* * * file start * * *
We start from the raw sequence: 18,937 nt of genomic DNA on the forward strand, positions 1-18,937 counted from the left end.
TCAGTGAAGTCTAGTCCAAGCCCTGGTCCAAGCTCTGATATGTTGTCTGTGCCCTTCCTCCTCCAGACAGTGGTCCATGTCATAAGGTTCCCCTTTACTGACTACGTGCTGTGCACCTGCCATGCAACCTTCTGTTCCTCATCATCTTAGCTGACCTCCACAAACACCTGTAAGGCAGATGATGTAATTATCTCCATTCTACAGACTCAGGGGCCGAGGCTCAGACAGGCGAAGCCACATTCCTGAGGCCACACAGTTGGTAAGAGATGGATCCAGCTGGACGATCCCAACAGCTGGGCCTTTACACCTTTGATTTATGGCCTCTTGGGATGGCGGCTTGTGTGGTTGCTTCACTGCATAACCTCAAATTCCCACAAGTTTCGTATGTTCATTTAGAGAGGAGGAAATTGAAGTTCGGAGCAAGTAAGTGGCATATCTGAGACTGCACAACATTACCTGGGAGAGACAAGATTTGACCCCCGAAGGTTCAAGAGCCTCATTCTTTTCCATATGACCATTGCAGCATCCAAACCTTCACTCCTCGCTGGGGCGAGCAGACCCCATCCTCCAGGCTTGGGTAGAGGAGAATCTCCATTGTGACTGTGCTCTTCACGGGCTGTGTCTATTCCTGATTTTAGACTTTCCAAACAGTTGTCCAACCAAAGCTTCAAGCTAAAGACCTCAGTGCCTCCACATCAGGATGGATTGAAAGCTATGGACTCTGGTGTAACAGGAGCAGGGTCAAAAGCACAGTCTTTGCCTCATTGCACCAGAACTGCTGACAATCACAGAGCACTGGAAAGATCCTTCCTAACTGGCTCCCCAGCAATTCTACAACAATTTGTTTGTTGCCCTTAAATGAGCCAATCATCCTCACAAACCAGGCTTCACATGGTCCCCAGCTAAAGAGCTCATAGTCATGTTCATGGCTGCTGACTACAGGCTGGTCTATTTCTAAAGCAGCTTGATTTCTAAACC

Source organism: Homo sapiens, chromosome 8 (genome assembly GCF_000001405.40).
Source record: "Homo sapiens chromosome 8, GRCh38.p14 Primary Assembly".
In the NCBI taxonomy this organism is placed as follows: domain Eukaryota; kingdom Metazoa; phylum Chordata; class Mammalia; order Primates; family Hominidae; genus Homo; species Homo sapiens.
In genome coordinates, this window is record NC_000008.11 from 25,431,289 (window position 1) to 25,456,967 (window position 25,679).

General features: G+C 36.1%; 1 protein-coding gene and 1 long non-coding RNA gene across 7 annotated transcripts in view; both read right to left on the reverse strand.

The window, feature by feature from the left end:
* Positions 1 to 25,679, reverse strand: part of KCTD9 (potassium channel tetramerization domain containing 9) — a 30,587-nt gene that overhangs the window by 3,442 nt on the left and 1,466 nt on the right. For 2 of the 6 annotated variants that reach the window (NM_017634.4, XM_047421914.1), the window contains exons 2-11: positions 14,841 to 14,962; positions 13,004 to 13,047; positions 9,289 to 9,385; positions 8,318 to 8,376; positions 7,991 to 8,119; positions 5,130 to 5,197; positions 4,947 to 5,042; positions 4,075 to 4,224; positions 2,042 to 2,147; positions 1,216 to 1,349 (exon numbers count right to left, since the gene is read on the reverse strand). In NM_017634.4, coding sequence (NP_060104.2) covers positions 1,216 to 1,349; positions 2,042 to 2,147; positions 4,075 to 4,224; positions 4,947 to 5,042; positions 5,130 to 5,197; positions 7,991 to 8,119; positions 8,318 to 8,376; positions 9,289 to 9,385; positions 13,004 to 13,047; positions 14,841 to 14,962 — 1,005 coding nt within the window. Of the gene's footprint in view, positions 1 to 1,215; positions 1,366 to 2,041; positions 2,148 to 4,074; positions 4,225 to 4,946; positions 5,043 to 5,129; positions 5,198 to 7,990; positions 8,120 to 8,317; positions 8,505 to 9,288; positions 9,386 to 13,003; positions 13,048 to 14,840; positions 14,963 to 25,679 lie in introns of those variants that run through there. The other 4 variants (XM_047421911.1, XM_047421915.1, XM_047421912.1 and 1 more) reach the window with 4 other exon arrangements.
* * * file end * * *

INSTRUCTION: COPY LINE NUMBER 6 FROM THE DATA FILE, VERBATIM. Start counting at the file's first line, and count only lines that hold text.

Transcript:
In genome coordinates, this window is record NC_000008.11 from 25,431,289 (window position 1) to 25,456,967 (window position 25,679).